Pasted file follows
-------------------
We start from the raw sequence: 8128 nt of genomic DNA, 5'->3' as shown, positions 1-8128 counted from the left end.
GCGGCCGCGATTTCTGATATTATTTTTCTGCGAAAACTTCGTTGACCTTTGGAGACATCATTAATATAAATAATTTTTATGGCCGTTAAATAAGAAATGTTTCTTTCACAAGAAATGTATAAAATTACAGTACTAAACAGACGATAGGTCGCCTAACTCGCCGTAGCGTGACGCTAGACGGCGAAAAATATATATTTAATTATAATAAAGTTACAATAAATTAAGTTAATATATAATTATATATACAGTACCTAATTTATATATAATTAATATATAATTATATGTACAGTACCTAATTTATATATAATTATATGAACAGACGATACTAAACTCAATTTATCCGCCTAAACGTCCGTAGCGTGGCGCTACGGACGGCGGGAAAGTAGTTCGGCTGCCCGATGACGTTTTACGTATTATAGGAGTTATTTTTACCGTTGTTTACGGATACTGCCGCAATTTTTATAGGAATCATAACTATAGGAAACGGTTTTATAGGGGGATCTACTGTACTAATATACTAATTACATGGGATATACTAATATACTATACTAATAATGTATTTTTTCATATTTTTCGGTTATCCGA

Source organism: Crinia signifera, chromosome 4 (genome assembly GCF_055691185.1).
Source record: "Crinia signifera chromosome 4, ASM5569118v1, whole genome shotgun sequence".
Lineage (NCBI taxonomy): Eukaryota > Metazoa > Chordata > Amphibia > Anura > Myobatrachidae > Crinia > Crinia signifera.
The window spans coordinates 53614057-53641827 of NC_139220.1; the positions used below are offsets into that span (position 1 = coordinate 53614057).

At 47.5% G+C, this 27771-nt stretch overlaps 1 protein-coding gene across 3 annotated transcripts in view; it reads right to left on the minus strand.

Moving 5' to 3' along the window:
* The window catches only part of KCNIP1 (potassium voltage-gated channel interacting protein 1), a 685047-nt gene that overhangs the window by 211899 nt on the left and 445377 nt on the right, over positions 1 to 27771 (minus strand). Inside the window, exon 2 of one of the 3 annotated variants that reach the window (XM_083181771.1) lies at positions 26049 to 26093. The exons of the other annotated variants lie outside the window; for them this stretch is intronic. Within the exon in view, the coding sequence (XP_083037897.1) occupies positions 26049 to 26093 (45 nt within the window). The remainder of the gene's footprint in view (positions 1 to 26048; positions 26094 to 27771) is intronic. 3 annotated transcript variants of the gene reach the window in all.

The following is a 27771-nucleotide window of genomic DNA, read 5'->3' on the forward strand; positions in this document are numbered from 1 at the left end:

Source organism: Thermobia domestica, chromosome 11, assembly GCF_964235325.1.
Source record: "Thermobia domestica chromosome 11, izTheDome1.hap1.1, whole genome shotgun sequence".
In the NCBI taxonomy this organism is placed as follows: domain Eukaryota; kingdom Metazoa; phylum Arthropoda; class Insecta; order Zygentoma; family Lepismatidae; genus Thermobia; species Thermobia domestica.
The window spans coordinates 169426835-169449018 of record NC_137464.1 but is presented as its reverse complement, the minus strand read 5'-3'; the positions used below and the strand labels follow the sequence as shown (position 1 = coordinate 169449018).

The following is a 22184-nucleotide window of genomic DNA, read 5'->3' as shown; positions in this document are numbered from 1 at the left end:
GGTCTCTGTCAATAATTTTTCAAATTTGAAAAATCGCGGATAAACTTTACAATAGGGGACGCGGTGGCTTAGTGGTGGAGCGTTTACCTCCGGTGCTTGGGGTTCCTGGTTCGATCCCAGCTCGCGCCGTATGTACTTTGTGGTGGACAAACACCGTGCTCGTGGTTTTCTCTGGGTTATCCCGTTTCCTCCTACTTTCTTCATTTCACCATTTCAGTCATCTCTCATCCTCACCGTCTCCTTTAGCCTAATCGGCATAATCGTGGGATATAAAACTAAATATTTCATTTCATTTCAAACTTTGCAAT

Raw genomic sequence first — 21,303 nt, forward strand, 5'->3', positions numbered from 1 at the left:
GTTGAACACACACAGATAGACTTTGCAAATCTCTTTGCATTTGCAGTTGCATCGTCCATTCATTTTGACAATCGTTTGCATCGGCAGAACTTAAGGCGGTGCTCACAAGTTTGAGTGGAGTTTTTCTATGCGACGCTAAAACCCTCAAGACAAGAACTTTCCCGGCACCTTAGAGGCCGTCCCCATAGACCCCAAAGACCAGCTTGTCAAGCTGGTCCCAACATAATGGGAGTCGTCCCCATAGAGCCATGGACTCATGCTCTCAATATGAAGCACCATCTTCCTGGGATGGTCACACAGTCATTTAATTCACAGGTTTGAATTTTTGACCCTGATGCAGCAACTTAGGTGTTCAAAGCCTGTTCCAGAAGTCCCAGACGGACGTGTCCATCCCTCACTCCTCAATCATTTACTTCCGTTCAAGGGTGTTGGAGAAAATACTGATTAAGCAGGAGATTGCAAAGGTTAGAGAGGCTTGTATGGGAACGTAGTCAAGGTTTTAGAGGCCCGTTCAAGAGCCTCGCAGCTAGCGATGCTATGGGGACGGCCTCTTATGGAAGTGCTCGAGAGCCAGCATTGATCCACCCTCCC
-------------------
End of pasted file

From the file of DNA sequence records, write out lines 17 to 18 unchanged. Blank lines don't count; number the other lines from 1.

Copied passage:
Raw genomic sequence first — 21,303 nt, forward strand, 5'->3', positions numbered from 1 at the left:
GTTGAACACACACAGATAGACTTTGCAAATCTCTTTGCATTTGCAGTTGCATCGTCCATTCATTTTGACAATCGTTTGCATCGGCAGAACTTAAGGCGGTGCTCACAAGTTTGAGTGGAGTTTTTCTATGCGACGCTAAAACCCTCAAGACAAGAACTTTCCCGGCACCTTAGAGGCCGTCCCCATAGACCCCAAAGACCAGCTTGTCAAGCTGGTCCCAACATAATGGGAGTCGTCCCCATAGAGCCATGGACTCATGCTCTCAATATGAAGCACCATCTTCCTGGGATGGTCACACAGTCATTTAATTCACAGGTTTGAATTTTTGACCCTGATGCAGCAACTTAGGTGTTCAAAGCCTGTTCCAGAAGTCCCAGACGGACGTGTCCATCCCTCACTCCTCAATCATTTACTTCCGTTCAAGGGTGTTGGAGAAAATACTGATTAAGCAGGAGATTGCAAAGGTTAGAGAGGCTTGTATGGGAACGTAGTCAAGGTTTTAGAGGCCCGTTCAAGAGCCTCGCAGCTAGCGATGCTATGGGGACGGCCTCTTATGGAAGTGCTCGAGAGCCAGCATTGATCCACCCTCCC